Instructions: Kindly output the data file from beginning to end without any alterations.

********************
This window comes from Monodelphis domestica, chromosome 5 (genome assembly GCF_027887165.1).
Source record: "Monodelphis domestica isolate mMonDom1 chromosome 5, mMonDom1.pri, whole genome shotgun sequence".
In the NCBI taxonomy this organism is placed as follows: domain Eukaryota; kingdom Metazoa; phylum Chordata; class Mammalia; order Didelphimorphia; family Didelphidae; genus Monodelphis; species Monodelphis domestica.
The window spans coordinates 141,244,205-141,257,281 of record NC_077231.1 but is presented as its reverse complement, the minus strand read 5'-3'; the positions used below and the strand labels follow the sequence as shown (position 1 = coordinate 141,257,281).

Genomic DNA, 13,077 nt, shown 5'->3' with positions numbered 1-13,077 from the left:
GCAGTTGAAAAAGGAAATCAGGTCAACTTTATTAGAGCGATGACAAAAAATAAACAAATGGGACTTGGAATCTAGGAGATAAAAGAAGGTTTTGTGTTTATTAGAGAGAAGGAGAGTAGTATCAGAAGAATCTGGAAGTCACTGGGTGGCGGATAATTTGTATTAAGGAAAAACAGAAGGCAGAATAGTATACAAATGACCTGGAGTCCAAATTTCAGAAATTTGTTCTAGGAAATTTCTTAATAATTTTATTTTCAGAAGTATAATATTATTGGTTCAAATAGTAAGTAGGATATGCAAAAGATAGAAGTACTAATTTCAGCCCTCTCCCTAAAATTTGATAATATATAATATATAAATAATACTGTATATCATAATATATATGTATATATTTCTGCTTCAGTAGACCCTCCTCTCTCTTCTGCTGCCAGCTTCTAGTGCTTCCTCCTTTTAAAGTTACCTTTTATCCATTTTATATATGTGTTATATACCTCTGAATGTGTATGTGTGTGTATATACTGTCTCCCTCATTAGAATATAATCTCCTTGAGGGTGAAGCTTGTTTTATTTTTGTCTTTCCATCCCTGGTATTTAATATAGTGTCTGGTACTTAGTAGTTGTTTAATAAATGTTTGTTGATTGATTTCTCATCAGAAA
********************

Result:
This window comes from Monodelphis domestica, chromosome 5 (genome assembly GCF_027887165.1).
Source record: "Monodelphis domestica isolate mMonDom1 chromosome 5, mMonDom1.pri, whole genome shotgun sequence".
In the NCBI taxonomy this organism is placed as follows: domain Eukaryota; kingdom Metazoa; phylum Chordata; class Mammalia; order Didelphimorphia; family Didelphidae; genus Monodelphis; species Monodelphis domestica.
The window spans coordinates 141,244,205-141,257,281 of record NC_077231.1 but is presented as its reverse complement, the minus strand read 5'-3'; the positions used below and the strand labels follow the sequence as shown (position 1 = coordinate 141,257,281).

Genomic DNA, 13,077 nt, shown 5'->3' with positions numbered 1-13,077 from the left:
GCAGTTGAAAAAGGAAATCAGGTCAACTTTATTAGAGCGATGACAAAAAATAAACAAATGGGACTTGGAATCTAGGAGATAAAAGAAGGTTTTGTGTTTATTAGAGAGAAGGAGAGTAGTATCAGAAGAATCTGGAAGTCACTGGGTGGCGGATAATTTGTATTAAGGAAAAACAGAAGGCAGAATAGTATACAAATGACCTGGAGTCCAAATTTCAGAAATTTGTTCTAGGAAATTTCTTAATAATTTTATTTTCAGAAGTATAATATTATTGGTTCAAATAGTAAGTAGGATATGCAAAAGATAGAAGTACTAATTTCAGCCCTCTCCCTAAAATTTGATAATATATAATATATAAATAATACTGTATATCATAATATATATGTATATATTTCTGCTTCAGTAGACCCTCCTCTCTCTTCTGCTGCCAGCTTCTAGTGCTTCCTCCTTTTAAAGTTACCTTTTATCCATTTTATATATGTGTTATATACCTCTGAATGTGTATGTGTGTGTATATACTGTCTCCCTCATTAGAATATAATCTCCTTGAGGGTGAAGCTTGTTTTATTTTTGTCTTTCCATCCCTGGTATTTAATATAGTGTCTGGTACTTAGTAGTTGTTTAATAAATGTTTGTTGATTGATTTCTCATCAGAAA